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Can a Prenuptial Agreement Prevent or Enforce Alimony in Florida?


Recent changes to Florida’s alimony laws have many spouses rethinking their prenuptial agreements. What might have seemed like a good deal at the beginning of your marriage may suddenly seem like a burden. Can your prenuptial agreement in Florida force you to pay permanent alimony – even if the state has ended permanent alimony? What if you are approaching a new marriage? Could a prenuptial agreement prevent you from paying alimony?

Prenuptial Agreements Generally Take Precedence Over State Laws 

The first thing you need to know about prenuptial agreements is that they generally take precedence over state regulations and laws. In other words, your prenuptial agreement will supersede any laws passed by the State – including the recent ban on permanent alimony. If you signed a prenup that enforces permanent alimony after your divorce, the contract is legally binding. The recent ban on permanent alimony will have no effect on your legal obligations.

You might argue that a prenuptial agreement becomes unenforceable if it forces anyone to do anything illegal. Perhaps you will claim that the prenuptial agreement forces you to “break the law” by providing alimony to your ex on a permanent basis. However, providing a cash gift to someone isn’t against the law in Florida. In essence, the prenup does not require you to do anything illegal – it simply forces you to provide payments to your ex.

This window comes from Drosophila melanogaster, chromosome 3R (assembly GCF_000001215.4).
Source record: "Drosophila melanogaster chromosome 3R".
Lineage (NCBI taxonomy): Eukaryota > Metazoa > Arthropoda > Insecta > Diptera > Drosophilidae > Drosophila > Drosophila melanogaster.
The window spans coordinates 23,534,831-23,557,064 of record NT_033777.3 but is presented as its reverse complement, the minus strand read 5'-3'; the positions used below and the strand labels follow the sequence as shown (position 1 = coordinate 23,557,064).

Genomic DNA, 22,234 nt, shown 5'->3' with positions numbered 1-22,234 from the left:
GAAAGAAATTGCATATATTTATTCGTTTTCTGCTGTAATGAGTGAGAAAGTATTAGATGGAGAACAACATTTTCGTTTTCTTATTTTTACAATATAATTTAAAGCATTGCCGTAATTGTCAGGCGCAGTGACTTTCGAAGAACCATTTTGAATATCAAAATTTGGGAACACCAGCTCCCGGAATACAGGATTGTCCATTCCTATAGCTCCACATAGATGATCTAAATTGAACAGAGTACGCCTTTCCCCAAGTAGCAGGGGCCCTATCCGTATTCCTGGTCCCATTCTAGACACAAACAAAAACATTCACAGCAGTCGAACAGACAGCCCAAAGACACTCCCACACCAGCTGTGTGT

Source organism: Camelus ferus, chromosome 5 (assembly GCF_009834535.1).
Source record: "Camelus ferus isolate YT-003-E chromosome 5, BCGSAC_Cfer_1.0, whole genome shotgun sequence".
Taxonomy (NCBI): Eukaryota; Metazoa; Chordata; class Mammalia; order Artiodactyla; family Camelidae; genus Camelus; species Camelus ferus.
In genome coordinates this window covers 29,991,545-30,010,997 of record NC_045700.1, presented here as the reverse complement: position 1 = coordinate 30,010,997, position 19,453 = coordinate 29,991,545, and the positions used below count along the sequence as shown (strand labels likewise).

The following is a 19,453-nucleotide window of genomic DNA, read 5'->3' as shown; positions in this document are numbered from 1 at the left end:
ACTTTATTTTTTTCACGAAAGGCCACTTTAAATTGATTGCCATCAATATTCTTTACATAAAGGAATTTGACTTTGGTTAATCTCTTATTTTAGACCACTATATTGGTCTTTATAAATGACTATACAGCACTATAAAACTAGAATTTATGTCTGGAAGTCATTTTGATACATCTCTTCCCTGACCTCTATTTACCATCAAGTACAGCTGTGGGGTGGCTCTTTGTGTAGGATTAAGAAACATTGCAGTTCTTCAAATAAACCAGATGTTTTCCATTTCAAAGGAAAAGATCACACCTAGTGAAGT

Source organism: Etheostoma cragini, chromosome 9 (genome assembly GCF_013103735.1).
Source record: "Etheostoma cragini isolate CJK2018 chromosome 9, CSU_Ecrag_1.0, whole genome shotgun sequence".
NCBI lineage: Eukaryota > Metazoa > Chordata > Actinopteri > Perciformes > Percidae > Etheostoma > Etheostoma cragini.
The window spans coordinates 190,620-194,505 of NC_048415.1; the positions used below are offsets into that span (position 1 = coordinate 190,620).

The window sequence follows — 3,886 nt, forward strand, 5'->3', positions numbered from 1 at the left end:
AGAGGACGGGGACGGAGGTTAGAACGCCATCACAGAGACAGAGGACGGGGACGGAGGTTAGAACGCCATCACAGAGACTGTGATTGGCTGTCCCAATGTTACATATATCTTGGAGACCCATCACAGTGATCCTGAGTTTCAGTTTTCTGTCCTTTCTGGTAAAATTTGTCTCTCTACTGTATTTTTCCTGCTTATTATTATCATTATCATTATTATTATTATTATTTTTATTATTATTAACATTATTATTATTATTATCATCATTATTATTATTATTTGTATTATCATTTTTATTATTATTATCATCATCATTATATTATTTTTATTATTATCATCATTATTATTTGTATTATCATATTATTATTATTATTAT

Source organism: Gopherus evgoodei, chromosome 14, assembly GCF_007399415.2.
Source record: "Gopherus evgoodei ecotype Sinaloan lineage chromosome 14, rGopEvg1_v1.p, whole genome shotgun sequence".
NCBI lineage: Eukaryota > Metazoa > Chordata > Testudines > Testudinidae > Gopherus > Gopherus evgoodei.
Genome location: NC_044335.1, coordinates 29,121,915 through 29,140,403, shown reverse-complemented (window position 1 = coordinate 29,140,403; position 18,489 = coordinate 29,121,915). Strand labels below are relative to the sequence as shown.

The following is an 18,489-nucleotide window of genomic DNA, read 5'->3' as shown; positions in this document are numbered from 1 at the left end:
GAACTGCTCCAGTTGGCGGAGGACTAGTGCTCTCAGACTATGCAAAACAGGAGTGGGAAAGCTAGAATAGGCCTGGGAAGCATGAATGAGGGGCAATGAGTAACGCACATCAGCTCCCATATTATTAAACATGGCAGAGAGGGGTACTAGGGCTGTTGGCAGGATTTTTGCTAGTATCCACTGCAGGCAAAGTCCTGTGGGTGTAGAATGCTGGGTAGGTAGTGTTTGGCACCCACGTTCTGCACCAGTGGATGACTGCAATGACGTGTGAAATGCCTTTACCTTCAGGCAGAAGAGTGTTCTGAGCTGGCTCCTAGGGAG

Should I Create a Prenuptial Agreement that Prevents Alimony? 

Spouses can waive the right to receive alimony payments as part of their prenuptial agreements. These prenups are enforceable, and you can prevent any alimony payments with them. However, spouses may want to think carefully about whether this is truly the best course of action.

It is worth noting that alimony is now very rare in Florida, and your prenuptial agreement may prevent something that wasn’t going to happen anyway. There is now no point in creating a prenuptial agreement that prevents permanent alimony, as this is already banned on a State level. You might also want to re-think other alimony clauses, as short-term marriages usually no longer lead to any alimony whatsoever.

If alimony represents your sole reason for creating a prenuptial agreement, you might want to save your legal fees and avoid this course of action altogether. That being said, there are many other potential reasons to create a prenuptial agreement – and you should discuss these unique goals with your divorce lawyer in Orlando.

Find a Qualified, Experienced Alimony Lawyer in Orlando 

The relationship between prenuptial agreements and alimony can be complex, especially in a State where the spousal support laws have recently changed. To approach this situation with confidence and efficiency, consider booking a consultation with an Orlando alimony lawyer at your earliest convenience. Choose Steve Marsee, P.A., and discuss your unique circumstances in more detail. Whether you want to enforce alimony or prevent these payments, we can help you assess various helpful strategies.



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